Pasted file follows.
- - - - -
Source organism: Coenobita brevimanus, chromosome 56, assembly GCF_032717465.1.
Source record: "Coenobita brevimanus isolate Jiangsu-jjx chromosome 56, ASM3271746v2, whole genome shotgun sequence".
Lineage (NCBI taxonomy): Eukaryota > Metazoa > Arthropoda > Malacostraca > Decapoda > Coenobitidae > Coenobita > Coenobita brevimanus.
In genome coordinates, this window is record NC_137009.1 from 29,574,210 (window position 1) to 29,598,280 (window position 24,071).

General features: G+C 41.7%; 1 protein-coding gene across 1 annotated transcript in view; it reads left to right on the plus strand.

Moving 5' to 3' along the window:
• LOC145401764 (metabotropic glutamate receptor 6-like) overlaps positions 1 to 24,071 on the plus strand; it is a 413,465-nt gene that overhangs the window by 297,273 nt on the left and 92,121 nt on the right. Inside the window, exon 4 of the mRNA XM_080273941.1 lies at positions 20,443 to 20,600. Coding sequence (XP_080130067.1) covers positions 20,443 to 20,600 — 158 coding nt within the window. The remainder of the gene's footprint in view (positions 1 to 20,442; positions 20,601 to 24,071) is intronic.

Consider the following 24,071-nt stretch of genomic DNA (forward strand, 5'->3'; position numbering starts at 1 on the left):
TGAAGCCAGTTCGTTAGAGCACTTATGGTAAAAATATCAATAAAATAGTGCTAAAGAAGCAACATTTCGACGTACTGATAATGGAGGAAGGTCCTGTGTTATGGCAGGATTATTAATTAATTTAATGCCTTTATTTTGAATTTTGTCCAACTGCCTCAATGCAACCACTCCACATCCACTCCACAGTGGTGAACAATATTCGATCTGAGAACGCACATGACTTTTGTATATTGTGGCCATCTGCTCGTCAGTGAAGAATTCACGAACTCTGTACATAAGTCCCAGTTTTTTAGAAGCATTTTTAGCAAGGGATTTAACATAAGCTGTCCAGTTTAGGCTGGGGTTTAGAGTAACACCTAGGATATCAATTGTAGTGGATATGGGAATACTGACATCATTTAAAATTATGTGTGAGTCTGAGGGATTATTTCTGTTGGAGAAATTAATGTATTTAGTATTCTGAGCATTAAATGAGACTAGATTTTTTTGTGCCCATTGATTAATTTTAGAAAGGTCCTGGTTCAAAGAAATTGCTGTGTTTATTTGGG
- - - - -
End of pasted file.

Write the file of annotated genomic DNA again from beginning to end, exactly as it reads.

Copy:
Source organism: Coenobita brevimanus, chromosome 56, assembly GCF_032717465.1.
Source record: "Coenobita brevimanus isolate Jiangsu-jjx chromosome 56, ASM3271746v2, whole genome shotgun sequence".
Lineage (NCBI taxonomy): Eukaryota > Metazoa > Arthropoda > Malacostraca > Decapoda > Coenobitidae > Coenobita > Coenobita brevimanus.
In genome coordinates, this window is record NC_137009.1 from 29,574,210 (window position 1) to 29,598,280 (window position 24,071).

General features: G+C 41.7%; 1 protein-coding gene across 1 annotated transcript in view; it reads left to right on the plus strand.

Moving 5' to 3' along the window:
• LOC145401764 (metabotropic glutamate receptor 6-like) overlaps positions 1 to 24,071 on the plus strand; it is a 413,465-nt gene that overhangs the window by 297,273 nt on the left and 92,121 nt on the right. Inside the window, exon 4 of the mRNA XM_080273941.1 lies at positions 20,443 to 20,600. Coding sequence (XP_080130067.1) covers positions 20,443 to 20,600 — 158 coding nt within the window. The remainder of the gene's footprint in view (positions 1 to 20,442; positions 20,601 to 24,071) is intronic.

Consider the following 24,071-nt stretch of genomic DNA (forward strand, 5'->3'; position numbering starts at 1 on the left):
TGAAGCCAGTTCGTTAGAGCACTTATGGTAAAAATATCAATAAAATAGTGCTAAAGAAGCAACATTTCGACGTACTGATAATGGAGGAAGGTCCTGTGTTATGGCAGGATTATTAATTAATTTAATGCCTTTATTTTGAATTTTGTCCAACTGCCTCAATGCAACCACTCCACATCCACTCCACAGTGGTGAACAATATTCGATCTGAGAACGCACATGACTTTTGTATATTGTGGCCATCTGCTCGTCAGTGAAGAATTCACGAACTCTGTACATAAGTCCCAGTTTTTTAGAAGCATTTTTAGCAAGGGATTTAACATAAGCTGTCCAGTTTAGGCTGGGGTTTAGAGTAACACCTAGGATATCAATTGTAGTGGATATGGGAATACTGACATCATTTAAAATTATGTGTGAGTCTGAGGGATTATTTCTGTTGGAGAAATTAATGTATTTAGTATTCTGAGCATTAAATGAGACTAGATTTTTTTGTGCCCATTGATTAATTTTAGAAAGGTCCTGGTTCAAAGAAATTGCTGTGTTTATTTGGG